Inflation expectations increased across US and global markets on Thursday.
Inflation expectations increased across US and global markets on Thursday. Fed commitment to a dovish policy had an important impact in underpinning risk appetite and had wider implications. Wall Street was held in narrow ranges for much of the day, but posted significant closing gains on expectations of Fed support.
US nominal yields edged lower which curbed dollar demand. Negative real rates pushed the dollar to 1-week lows. EUR/USD posted net gains to above 1.2050. Sterling failed to gain sustained support from the Bank of England statement as global elements dominated.
Commodity currencies posted net gains amid a weaker US dollar. USD/CAD dipped to fresh 39-month lows amid firm Canadian sentiment. Norges Bank rate-hike expectations were already priced into the krone which held steady.
Euro-zone retail sales increased 2.7% for March with a year-on-year increase of 12.0% after a 1.5% decline previously. EU Commission President von der Leyen stated that the vaccination campaign is a success and there has been an element of market relief that the overall rate of vaccination has been increasing. The dollar dipped lower in early Europe on Thursday and was unable to regain ground ahead of the New York open.
US initial jobless claims declined to 498,000 in the latest week from a revised 590,000 the previous week and below consensus forecasts of 540,000 while continuing claims increased slightly to 3.69mn from 3.65mn previously. The data maintained expectations of a strong labour market, but the dollar failed to benefit given increased conviction that the Federal Reserve would not adjust monetary policy.
Given increased inflation fears, the dollar was undermined by persistently negative real interest rates. Commodity currencies posted only limited gains, but the dollar index dipped to 1-week lows. The Euro continued to edge higher with a EUR/USD move above the 1.2050 level.
Reaction to the latest employment data will be watched closely on Friday with expectations of a strong report fuelled by news that President Biden would hold a press conference after the release. Expectations of negative real interest rates continued to sap dollar support on Friday with EUR/USD around 1.2060 in early Europe.
The dollar was unable to draw support from the labour market data and edged lower amid the wider soft tone with a USD/JPY retreat to near 109.00.
Dallas Fed President Kaplan reiterated that he expected conditions for a Fed lift off to be met sometime in 2022. He also noted that strong demand and labour shortages are two reasons why the inflation rise may not be temporary. The hawkish rhetoric had little overall impact amid expectations that the Washington Governors and a majority of regional banks were determined to maintain a dovish policy stance. Cleveland President Mester, for example, stated that the Fed will continue to buy assets and maintain an accommodative policy even after the requirements for tapering have been fulfilled.
The Federal Reserve Financial Stability Report warned that asset prices could be vulnerable if risk appetite falls, although the central bank overall did not signal significant alarm over the situation.
The Chinese Caixin PMI services index strengthened to a 4-month high of 56.3 for April from 53.1 and above consensus forecasts. Chinese trade data also posted strong annual growth in exports and imports, although April 2020 data was notably weak. Overall risk appetite held steady with USD/JPY just above the 109.00 level.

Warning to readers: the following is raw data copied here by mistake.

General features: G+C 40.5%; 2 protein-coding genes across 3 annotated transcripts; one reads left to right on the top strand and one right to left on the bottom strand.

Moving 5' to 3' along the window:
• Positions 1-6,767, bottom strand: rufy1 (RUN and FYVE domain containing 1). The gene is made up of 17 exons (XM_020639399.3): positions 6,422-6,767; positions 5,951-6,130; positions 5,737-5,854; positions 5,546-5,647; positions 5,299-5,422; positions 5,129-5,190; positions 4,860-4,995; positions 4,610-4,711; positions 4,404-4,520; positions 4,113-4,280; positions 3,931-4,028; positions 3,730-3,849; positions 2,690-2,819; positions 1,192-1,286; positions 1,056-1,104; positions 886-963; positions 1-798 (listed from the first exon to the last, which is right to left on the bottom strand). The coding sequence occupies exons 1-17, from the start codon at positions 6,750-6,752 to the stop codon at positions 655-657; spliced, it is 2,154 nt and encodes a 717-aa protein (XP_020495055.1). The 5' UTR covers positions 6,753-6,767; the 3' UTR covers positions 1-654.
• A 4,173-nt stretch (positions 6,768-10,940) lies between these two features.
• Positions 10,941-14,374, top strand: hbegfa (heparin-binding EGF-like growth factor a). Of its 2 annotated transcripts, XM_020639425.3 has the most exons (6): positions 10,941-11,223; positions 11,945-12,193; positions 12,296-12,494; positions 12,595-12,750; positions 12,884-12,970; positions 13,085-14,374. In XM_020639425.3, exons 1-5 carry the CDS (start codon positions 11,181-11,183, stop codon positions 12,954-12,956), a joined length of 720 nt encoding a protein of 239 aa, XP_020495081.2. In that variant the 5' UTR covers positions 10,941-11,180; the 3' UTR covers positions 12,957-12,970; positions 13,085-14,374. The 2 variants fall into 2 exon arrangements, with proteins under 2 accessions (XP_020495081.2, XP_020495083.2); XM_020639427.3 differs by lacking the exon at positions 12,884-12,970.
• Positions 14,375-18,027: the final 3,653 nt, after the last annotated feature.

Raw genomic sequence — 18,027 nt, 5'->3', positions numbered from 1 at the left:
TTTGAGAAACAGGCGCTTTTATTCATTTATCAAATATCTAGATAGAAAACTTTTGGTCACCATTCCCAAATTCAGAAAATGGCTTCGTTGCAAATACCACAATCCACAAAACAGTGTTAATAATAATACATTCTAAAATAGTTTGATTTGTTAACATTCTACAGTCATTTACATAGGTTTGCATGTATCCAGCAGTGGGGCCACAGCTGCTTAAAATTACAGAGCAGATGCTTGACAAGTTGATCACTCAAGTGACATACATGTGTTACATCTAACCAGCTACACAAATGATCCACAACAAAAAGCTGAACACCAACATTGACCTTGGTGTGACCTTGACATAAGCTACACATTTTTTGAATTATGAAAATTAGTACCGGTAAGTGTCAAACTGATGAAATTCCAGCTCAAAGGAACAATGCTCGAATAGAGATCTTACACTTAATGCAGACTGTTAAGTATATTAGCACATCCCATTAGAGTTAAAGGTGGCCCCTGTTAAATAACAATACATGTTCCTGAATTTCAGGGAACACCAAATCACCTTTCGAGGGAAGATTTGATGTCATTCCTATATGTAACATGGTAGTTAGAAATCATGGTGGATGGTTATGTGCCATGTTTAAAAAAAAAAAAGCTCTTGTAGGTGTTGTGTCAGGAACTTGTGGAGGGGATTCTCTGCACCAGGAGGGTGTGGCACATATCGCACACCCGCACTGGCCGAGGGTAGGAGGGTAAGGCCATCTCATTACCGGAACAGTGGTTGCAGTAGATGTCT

The UK PMI services index was revised to a 7-year high of 61.0 for the final reading from the flash reading of 60.1 with a composite output index reading of 60.7. Companies remained optimistic over the outlook amid economic re-opening while there was further strong upward pressure on prices.
The Bank of England held interest rates at 0.1%, in line with expectations. There was no change to the total asset-purchase programme, although chief economist Haldane dissented and called for a cut in purchases. The bank did make a technical adjustment to slow the rate of bond purchases and Sterling rallied after initial losses.
There was a sharp upgrade to the 2021 GDP growth forecast to 7.25%, although the 2022 outlook was cut slightly. The short-term inflation forecast was increased, but the bank expects that the increase in inflation will be temporary. In this context, the bank reiterated that it would be very cautious in raising interest rates.
Governor Bailey expected that higher inflation would be transitory, although markets were less convinced.
There was choppy Sterling trading following the decision with the rhetoric overall not seen as hawkish enough to provide currency support. GBP/USD was unable to hold above 1.3900 while GBP/EUR dipped towards 1.1500 before a limited correction. The Scottish election result will not be known on Friday while the Conservative Party easily won the Hartlepool by-election. Sterling posted limited net gains with GBP/USD trading above 1.39 with GBP/EUR around 1.1500.
|07:00||German Industrial Production (M/M)(MAR)||2.30%||-1.90%|
|07:00||German Trade Balance(MAR)||19.5B||18.9B|
|07:45||Industrial Output MM(MAR)||2.00%||-4.70%|
|09:30||GBP PMI Construction(MAR)||61.7|
|13:30||USD Average Hourly Earnings (M/M)(APR)||-0.10%|
|13:30||USD Average Hourly Earnings (Y/Y)(APR)||4.20%|
|13:30||United States Unemployment Rate(M/M)(APR)||6.00%|
|13:30||USD Private Nonfarm Payrolls (APR)||780K|
|13:30||USD Non-farm Payrolls(M/M)(APR)||916K|
|20:00||USD Consumer Credit(MAR)||27.58B|